Commercial Real Estate Prices & Growth LIC Queens
Elizabeth of the LIC Partnership noted that a few local retailers were expanding into LIC. She mentioned Bareburger of Astoria and Sweet Leaf, both of which opened second locations. She asked, when will the large retailers begin to expand into LIC.
George of Key Food said that the population density is not yet in place and that retailers and real estate owners / developers are at odds over prices. George said that grocers normally pay 2 – 3% of revenue for rent. As a guideline that generally comes to about $20 - $30 / square foot for a store doing $300,000 per week. One has to make assumptions about the kind of volume and revenue one can make when negotiating the lease.
Steven of Winick Realty thought that the building owners who bought into Long Island City some time ago were most likely to cut a deal at the prices retailers were seeking because their cost basis is far lower than those who purchased LIC property in recent years. He reiterated that the purchase prices [not the rental prices quoted above] for land were estimated to be in the $300 / square foot range.
Aaron of Winick Realty said that a retailer did a rental in 2000 paying $20 / square foot and in a recent deal they paid $50 / square foot. He opined that prices now will be less than prices in the future.
Generally Competitive Retail Environment In NYC Queens LIC
Elizabeth asked what are the prospects for bricks and mortar retailers given the growth of online retailers like Amazon. She noted that Amazon is reportedly planning to launch an online grocery service in NYC this fall.
George of Key Food said that grocery purchases online is a very small part of the market [we confirmed]. He noted that folks look for location convenience, fair but not necessarily the lowest prices, and a good selection of the foods / items they want when selecting a grocer.
The audience Questions & Answers portion of the program began.
One audience member asked if big box retailers would come here and if so where. Steven of Winick Realty thought that at least one big box grocer, apparel and hardware retailers would eventually come to the LIC market. And, as he had stated previously, he believed that others would follow.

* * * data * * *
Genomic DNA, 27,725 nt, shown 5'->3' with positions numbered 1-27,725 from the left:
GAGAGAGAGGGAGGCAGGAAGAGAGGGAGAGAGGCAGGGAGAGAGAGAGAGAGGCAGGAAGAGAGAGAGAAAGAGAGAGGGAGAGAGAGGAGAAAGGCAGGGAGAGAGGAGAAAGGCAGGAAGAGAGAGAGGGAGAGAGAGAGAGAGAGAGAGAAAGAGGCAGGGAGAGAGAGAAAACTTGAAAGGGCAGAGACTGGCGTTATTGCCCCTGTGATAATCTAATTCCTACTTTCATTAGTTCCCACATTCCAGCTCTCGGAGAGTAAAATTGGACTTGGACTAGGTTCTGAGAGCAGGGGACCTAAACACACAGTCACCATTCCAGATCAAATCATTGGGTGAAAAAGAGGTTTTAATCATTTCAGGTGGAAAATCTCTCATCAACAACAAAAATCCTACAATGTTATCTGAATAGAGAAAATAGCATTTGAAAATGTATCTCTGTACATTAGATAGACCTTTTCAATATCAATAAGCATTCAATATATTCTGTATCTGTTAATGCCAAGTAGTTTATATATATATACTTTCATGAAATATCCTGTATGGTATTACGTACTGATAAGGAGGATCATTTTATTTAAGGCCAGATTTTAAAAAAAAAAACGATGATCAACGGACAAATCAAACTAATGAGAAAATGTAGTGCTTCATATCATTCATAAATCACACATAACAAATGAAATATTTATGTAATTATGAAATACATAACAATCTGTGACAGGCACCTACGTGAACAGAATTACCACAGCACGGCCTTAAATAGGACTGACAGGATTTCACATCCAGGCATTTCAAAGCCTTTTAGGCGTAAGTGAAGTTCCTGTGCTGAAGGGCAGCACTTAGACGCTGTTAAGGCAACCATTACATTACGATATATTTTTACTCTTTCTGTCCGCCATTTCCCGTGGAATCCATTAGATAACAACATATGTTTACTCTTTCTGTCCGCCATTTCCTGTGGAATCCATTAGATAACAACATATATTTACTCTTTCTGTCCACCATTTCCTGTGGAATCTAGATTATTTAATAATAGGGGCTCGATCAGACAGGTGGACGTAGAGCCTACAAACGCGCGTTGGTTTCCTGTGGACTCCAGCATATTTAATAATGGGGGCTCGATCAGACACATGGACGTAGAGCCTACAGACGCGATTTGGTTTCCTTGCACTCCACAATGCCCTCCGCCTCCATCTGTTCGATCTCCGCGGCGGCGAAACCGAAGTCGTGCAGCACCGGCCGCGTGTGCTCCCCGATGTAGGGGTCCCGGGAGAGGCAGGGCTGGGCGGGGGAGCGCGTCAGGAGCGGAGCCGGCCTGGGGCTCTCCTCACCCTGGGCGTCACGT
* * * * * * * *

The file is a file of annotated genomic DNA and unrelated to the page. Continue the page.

Another question was about how to measure the real demographics of the daytime population of the area [someone answered public schools] versus census data which doesn’t include the tenants in illegal basement apartments [and so forth].
Someone inquired about whether zoning changes would be needed to accommodate a big box retailer. No definitive answer was given. Someone mentioned that they believed the Upper West Side of Manhattan has guidelines / restrictions in place regarding zoning for large retail establishments [unconfirmed].
The two last issues discussed were: 1) the need for parking by big box retailers as the Queens Plaza / Court Square corridors are already heavily trafficked / parked, and 2) what could be done with regard to demolition clauses as the big chain and independent retailers generally don’t accept such clauses in their contracts, as a building demolition essentially puts the retailer out of business at that location.
All in all it was a very informative session, which was preceded and followed with a fair bit of business networking. Happy shopping.
Click here to view the photo album containing the photos of the conference entitled Queens: The New Retail Frontier - about residential and commercial real estate development in LIC.